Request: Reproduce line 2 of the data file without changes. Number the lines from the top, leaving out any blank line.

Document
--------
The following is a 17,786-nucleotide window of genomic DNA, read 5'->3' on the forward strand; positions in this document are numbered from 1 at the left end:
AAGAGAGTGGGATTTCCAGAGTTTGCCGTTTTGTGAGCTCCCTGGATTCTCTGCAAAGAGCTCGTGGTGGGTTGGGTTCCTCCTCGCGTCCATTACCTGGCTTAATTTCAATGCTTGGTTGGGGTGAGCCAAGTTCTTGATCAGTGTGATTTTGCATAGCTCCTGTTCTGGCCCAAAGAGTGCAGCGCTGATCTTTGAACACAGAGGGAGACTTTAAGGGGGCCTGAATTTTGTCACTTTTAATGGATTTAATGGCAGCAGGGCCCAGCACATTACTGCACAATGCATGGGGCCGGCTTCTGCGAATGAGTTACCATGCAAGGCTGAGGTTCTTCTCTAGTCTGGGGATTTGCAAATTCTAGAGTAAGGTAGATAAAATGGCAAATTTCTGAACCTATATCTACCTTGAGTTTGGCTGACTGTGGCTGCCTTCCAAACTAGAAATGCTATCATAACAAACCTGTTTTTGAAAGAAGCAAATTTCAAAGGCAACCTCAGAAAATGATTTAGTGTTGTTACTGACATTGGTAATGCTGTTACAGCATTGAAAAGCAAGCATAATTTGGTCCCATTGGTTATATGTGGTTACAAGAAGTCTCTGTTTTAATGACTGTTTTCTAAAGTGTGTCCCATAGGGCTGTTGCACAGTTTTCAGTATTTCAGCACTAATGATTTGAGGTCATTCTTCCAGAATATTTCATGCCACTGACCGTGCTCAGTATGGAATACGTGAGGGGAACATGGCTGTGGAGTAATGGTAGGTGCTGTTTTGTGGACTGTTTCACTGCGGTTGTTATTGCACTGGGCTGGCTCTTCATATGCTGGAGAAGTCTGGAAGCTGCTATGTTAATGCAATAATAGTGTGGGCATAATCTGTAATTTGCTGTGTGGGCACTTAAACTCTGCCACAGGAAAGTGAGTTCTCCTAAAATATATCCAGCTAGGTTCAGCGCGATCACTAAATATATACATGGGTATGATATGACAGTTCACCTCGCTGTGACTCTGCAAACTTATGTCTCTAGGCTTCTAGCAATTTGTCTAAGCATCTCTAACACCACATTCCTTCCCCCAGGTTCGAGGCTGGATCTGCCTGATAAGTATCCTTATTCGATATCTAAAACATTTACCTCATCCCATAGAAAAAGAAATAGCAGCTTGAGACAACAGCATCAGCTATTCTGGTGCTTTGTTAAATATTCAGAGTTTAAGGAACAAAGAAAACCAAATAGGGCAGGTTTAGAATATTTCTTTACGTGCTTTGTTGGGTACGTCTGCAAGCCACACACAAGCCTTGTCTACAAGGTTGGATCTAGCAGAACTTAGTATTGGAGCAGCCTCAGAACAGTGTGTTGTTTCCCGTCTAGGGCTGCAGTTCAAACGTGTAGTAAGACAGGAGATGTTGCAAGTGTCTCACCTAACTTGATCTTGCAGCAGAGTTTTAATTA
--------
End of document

AAGAGAGTGGGATTTCCAGAGTTTGCCGTTTTGTGAGCTCCCTGGATTCTCTGCAAAGAGCTCGTGGTGGGTTGGGTTCCTCCTCGCGTCCATTACCTGGCTTAATTTCAATGCTTGGTTGGGGTGAGCCAAGTTCTTGATCAGTGTGATTTTGCATAGCTCCTGTTCTGGCCCAAAGAGTGCAGCGCTGATCTTTGAACACAGAGGGAGACTTTAAGGGGGCCTGAATTTTGTCACTTTTAATGGATTTAATGGCAGCAGGGCCCAGCACATTACTGCACAATGCATGGGGCCGGCTTCTGCGAATGAGTTACCATGCAAGGCTGAGGTTCTTCTCTAGTCTGGGGATTTGCAAATTCTAGAGTAAGGTAGATAAAATGGCAAATTTCTGAACCTATATCTACCTTGAGTTTGGCTGACTGTGGCTGCCTTCCAAACTAGAAATGCTATCATAACAAACCTGTTTTTGAAAGAAGCAAATTTCAAAGGCAACCTCAGAAAATGATTTAGTGTTGTTACTGACATTGGTAATGCTGTTACAGCATTGAAAAGCAAGCATAATTTGGTCCCATTGGTTATATGTGGTTACAAGAAGTCTCTGTTTTAATGACTGTTTTCTAAAGTGTGTCCCATAGGGCTGTTGCACAGTTTTCAGTATTTCAGCACTAATGATTTGAGGTCATTCTTCCAGAATATTTCATGCCACTGACCGTGCTCAGTATGGAATACGTGAGGGGAACATGGCTGTGGAGTAATGGTAGGTGCTGTTTTGTGGACTGTTTCACTGCGGTTGTTATTGCACTGGGCTGGCTCTTCATATGCTGGAGAAGTCTGGAAGCTGCTATGTTAATGCAATAATAGTGTGGGCATAATCTGTAATTTGCTGTGTGGGCACTTAAACTCTGCCACAGGAAAGTGAGTTCTCCTAAAATATATCCAGCTAGGTTCAGCGCGATCACTAAATATATACATGGGTATGATATGACAGTTCACCTCGCTGTGACTCTGCAAACTTATGTCTCTAGGCTTCTAGCAATTTGTCTAAGCATCTCTAACACCACATTCCTTCCCCCAGGTTCGAGGCTGGATCTGCCTGATAAGTATCCTTATTCGATATCTAAAACATTTACCTCATCCCATAGAAAAAGAAATAGCAGCTTGAGACAACAGCATCAGCTATTCTGGTGCTTTGTTAAATATTCAGAGTTTAAGGAACAAAGAAAACCAAATAGGGCAGGTTTAGAATATTTCTTTACGTGCTTTGTTGGGTACGTCTGCAAGCCACACACAAGCCTTGTCTACAAGGTTGGATCTAGCAGAACTTAGTATTGGAGCAGCCTCAGAACAGTGTGTTGTTTCCCGTCTAGGGCTGCAGTTCAAACGTGTAGTAAGACAGGAGATGTTGCAAGTGTCTCACCTAACTTGATCTTGCAGCAGAGTTTTAATTA